Have you ever searched for the reason behind Jesus’s rage that day?

It wasn’t the business these men were conducting. Worshipers needed someone to exchange their foreign currency into something they could give to the temple treasury. Few doves would survive the journey of several days in a cage as they came to Jerusalem for the annual sacrifice. Doves and lambs would have to be sold for them.

No, it wasn’t the business that was the problem, it was the place of business that got Jesus’s temper stirred up.

The temple was divided onto sections for various worshipers. The inner-most place was the Holy of Holies. Only a selected priest could enter there.

Outside of there Jewish men could come, but not women. Women could come to the area walled off for them.

Between the outer wall of the temple Herod constructed in Jesus’s day and the area where women were allowed was the section devoted to Gentiles who wished to worship God at the temple. This is where the business had crept into.

The religious leaders apparently felt it was appropriate to let doves and coin exchange conducted in the place non-Jews came to.

Jesus’s heart was for all people. Gentiles could not worship well while money was changing hands and haggling was going on. That distraction needed to be taken beyond the outer wall.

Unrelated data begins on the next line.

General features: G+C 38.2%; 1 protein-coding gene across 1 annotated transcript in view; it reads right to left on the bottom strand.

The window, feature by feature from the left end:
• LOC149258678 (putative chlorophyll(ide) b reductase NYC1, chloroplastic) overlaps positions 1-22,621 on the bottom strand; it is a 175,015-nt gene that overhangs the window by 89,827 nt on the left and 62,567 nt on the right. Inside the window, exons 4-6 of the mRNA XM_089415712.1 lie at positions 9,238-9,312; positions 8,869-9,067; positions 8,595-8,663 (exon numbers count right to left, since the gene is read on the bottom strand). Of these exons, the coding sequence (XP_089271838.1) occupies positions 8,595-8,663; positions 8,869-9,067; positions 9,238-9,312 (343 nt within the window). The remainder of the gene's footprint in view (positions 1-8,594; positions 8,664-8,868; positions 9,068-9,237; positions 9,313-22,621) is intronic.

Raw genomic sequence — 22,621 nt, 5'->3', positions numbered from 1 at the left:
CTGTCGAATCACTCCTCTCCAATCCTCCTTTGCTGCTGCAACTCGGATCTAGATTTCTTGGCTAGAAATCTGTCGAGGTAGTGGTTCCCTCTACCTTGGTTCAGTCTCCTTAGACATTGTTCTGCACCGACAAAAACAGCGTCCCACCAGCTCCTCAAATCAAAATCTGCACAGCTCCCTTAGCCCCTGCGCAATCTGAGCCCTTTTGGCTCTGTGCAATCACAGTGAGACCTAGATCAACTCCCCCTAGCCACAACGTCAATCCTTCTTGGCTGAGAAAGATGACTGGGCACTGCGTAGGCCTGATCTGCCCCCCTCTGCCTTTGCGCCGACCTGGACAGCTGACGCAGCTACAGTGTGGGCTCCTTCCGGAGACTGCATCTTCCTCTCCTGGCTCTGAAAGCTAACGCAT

[Tweet “Erosion is a silent stealer of priorities.”]

Is there an area of your life where something has crept in to distract your worship of God?

Do you need to make amends to someone for your prayer life to flourish again?

Can you make improvements toward your spouse and/or family members to bring your mind into full communion with God the Father?

You may have to step back to see the distractions in your life. Erosion is a silent stealer of priorities. Its gradual efforts are difficult to detect without direct observation and confrontation.

Pray for wisdom and discernment as you attempt to uncover what you’ve been burying all this time.

Enlist the help of godly people who use the Bible as a guidebook.

Read the Bible to find examples and instruction for the best ways to worship unobstructed.

This week of Passover was a time many people would finally have an audience with this miracle worker/healer. Jesus took the time to give them His attention and focus. Their lives would forever be changed.

Give Jesus your attention by focusing on your priorities to others.

He’s waiting for you to get right with them so He can have your undivided attention.

That’s an intimacy everyone should strive for.

Take drastic measures if you need to.

Jesus wants your all.

I’ll see you later.   Wade

I’m a truck driver turned writer. My writing drives people to Jesus.
I love sunsets/sunrises, dark chocolate, coffee, cats and dogs (as long as their owners pick up after them) and solitude. My relationship with God through Jesus Christ is most important to me, not a religion. This writing gig is all God’s idea. I only wish to bring more attention to Jesus with it.